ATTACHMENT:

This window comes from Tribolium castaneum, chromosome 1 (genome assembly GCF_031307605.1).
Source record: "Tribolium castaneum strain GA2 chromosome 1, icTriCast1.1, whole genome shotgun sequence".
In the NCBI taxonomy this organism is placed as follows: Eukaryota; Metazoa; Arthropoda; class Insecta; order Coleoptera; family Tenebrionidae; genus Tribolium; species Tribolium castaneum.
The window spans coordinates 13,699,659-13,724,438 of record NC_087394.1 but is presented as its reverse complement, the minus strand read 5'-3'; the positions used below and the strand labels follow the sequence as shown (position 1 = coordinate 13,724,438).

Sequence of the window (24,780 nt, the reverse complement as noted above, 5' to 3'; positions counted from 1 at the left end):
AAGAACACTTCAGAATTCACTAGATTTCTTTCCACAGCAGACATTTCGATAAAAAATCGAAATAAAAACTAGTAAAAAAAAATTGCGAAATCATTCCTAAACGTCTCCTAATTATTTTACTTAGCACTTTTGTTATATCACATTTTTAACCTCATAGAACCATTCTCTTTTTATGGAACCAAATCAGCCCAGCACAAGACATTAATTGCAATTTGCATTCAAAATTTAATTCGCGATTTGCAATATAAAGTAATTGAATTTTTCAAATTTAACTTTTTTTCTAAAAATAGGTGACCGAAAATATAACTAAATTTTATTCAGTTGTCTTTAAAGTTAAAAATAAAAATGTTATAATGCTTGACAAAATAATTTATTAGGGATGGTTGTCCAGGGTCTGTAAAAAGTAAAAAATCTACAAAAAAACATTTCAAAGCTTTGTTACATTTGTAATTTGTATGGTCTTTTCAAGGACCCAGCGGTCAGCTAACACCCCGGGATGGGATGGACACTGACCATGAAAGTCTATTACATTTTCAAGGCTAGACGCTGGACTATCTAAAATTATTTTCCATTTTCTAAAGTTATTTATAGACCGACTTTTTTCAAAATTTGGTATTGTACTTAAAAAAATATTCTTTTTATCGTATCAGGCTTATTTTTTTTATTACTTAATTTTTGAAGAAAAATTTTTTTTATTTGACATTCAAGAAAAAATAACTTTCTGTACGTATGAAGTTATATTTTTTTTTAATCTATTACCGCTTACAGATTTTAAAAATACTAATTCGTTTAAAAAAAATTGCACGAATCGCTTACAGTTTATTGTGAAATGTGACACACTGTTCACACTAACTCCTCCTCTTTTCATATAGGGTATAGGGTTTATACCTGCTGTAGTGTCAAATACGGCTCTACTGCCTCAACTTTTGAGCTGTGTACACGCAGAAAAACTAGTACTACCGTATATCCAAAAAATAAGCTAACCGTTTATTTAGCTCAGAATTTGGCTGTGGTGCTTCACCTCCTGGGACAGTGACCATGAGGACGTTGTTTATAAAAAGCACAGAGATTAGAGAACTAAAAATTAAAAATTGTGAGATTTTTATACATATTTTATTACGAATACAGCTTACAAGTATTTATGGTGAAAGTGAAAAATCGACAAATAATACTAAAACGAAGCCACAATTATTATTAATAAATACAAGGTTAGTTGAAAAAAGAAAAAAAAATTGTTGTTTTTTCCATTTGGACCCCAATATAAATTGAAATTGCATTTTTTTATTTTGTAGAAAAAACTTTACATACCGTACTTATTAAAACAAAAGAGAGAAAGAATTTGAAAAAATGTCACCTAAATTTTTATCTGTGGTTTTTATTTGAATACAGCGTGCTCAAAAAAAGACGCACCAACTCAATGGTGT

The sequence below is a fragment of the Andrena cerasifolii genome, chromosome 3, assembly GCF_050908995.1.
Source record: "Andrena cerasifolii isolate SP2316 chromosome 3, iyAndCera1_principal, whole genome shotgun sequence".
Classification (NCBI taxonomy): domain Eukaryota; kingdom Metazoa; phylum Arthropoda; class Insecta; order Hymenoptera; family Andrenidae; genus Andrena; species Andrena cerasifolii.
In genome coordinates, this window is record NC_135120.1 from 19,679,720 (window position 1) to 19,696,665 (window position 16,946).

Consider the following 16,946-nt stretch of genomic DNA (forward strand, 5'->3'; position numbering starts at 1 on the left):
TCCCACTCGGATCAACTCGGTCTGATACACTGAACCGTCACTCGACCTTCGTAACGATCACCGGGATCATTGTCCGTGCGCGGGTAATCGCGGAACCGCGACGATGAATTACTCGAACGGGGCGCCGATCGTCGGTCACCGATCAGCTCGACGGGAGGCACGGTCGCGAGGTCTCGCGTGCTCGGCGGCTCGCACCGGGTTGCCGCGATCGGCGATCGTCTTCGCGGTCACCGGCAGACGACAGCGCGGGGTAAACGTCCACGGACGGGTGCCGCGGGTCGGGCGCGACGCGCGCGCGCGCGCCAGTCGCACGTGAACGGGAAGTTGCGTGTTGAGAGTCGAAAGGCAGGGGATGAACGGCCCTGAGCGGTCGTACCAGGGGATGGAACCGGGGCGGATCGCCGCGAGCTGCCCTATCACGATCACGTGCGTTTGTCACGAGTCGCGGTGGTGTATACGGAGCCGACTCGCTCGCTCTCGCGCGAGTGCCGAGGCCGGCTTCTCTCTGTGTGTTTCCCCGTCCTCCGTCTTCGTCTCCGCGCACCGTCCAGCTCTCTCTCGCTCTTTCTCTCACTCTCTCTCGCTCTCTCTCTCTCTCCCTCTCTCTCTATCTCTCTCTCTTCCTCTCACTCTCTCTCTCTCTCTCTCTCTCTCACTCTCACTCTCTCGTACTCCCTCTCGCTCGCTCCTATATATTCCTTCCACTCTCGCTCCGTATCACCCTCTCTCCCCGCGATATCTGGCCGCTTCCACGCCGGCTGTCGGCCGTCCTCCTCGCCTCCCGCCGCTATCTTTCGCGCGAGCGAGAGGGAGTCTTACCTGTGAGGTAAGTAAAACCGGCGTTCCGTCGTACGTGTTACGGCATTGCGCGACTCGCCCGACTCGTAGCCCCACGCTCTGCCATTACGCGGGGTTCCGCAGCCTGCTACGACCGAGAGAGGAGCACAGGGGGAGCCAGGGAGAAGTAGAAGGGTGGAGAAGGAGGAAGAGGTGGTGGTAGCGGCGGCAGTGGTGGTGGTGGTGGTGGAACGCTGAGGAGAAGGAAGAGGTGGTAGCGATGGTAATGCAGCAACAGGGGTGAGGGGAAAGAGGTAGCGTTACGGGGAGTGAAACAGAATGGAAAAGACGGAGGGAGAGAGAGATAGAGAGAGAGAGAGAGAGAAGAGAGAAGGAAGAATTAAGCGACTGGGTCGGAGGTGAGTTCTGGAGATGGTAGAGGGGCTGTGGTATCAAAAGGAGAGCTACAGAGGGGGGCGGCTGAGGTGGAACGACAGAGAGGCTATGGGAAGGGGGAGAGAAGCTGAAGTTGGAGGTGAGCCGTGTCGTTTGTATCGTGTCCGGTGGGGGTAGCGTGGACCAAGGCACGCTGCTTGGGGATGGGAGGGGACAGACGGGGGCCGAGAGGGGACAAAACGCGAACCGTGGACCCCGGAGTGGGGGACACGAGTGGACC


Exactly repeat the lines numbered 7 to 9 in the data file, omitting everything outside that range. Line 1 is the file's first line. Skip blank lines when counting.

The sequence below is a fragment of the Andrena cerasifolii genome, chromosome 3, assembly GCF_050908995.1.
Source record: "Andrena cerasifolii isolate SP2316 chromosome 3, iyAndCera1_principal, whole genome shotgun sequence".
Classification (NCBI taxonomy): domain Eukaryota; kingdom Metazoa; phylum Arthropoda; class Insecta; order Hymenoptera; family Andrenidae; genus Andrena; species Andrena cerasifolii.